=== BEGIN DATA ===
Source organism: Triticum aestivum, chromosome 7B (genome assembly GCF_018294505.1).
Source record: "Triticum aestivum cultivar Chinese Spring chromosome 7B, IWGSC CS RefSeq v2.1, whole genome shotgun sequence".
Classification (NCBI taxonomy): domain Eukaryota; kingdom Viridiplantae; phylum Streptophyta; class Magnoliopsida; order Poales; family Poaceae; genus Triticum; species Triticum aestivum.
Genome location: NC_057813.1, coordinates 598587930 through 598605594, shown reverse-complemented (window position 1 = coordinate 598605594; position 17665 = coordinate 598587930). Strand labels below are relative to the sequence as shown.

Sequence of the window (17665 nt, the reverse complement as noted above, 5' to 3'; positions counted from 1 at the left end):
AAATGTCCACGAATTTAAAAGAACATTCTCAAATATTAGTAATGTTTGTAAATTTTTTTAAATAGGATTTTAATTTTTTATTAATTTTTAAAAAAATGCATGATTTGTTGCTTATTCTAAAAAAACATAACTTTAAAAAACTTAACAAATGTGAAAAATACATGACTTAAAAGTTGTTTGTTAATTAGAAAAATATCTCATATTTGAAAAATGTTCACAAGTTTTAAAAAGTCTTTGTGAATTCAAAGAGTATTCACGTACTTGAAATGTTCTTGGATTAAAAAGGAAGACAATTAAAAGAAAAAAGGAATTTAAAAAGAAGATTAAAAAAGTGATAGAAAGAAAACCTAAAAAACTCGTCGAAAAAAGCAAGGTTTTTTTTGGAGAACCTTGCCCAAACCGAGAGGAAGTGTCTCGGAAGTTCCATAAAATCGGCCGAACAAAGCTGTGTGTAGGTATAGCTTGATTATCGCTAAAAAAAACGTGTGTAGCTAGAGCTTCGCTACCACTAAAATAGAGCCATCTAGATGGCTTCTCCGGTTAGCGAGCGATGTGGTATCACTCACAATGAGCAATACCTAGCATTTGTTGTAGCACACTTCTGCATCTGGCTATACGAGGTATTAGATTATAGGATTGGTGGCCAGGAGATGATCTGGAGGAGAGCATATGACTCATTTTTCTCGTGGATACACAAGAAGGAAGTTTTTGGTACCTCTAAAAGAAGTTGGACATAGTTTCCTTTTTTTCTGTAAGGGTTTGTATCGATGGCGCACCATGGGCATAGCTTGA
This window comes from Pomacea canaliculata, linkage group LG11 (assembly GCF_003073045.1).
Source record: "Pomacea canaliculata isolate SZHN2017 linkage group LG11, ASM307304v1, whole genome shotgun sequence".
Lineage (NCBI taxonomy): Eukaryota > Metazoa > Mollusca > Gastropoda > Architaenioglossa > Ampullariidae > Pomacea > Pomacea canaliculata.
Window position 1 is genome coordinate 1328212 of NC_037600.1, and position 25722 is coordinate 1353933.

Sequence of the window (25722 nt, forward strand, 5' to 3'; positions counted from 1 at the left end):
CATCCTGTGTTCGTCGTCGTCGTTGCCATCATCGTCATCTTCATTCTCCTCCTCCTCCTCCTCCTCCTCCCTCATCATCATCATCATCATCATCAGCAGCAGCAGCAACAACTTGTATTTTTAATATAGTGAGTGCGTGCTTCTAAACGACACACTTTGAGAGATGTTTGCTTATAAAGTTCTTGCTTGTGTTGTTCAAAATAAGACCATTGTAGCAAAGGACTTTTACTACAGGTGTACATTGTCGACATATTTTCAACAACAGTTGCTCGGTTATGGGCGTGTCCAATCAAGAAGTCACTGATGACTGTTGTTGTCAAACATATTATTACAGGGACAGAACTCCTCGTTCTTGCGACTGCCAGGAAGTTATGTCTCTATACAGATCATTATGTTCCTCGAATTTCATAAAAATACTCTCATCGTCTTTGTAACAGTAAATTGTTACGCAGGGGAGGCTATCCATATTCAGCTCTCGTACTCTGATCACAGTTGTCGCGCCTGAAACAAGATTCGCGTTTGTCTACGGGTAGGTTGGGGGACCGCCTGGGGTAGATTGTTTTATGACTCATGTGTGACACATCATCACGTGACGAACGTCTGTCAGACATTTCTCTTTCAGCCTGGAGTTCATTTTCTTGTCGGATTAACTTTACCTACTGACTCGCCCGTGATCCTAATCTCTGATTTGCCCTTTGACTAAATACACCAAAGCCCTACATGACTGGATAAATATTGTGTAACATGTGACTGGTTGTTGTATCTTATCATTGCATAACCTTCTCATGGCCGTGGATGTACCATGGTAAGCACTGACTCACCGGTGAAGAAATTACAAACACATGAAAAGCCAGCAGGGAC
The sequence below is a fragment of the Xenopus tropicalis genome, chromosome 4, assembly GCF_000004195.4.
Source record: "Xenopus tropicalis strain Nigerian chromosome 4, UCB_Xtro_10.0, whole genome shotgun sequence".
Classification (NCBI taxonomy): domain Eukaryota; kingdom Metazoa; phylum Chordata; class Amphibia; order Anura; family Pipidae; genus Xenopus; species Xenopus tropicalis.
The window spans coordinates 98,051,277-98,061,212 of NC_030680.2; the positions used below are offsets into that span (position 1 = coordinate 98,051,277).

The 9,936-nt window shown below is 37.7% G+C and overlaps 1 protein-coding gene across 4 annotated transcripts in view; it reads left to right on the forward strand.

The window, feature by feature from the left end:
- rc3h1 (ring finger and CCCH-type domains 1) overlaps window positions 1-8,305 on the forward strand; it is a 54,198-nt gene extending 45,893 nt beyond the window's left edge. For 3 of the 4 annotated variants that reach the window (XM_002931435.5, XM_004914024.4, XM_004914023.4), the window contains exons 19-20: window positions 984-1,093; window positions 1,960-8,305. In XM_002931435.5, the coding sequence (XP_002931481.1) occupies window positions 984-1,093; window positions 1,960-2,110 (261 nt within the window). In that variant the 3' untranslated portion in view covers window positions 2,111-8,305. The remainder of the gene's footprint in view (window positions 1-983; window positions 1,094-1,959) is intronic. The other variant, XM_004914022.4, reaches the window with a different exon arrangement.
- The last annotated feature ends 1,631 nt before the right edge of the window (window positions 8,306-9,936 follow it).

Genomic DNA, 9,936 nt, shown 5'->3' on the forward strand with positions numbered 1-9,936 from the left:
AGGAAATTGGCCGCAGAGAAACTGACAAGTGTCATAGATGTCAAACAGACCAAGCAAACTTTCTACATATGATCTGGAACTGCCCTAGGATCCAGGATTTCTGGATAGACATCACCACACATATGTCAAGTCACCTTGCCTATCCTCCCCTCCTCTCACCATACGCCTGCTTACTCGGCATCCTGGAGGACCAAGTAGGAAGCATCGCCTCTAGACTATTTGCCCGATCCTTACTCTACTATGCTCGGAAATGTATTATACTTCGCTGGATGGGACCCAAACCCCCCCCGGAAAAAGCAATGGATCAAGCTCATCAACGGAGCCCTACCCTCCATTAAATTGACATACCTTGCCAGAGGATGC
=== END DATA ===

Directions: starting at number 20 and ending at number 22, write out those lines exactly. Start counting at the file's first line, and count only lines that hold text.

- The last annotated feature ends 1,631 nt before the right edge of the window (window positions 8,306-9,936 follow it).

Genomic DNA, 9,936 nt, shown 5'->3' on the forward strand with positions numbered 1-9,936 from the left:
AGGAAATTGGCCGCAGAGAAACTGACAAGTGTCATAGATGTCAAACAGACCAAGCAAACTTTCTACATATGATCTGGAACTGCCCTAGGATCCAGGATTTCTGGATAGACATCACCACACATATGTCAAGTCACCTTGCCTATCCTCCCCTCCTCTCACCATACGCCTGCTTACTCGGCATCCTGGAGGACCAAGTAGGAAGCATCGCCTCTAGACTATTTGCCCGATCCTTACTCTACTATGCTCGGAAATGTATTATACTTCGCTGGATGGGACCCAAACCCCCCCCGGAAAAAGCAATGGATCAAGCTCATCAACGGAGCCCTACCCTCCATTAAATTGACATACCTTGCCAGAGGATGC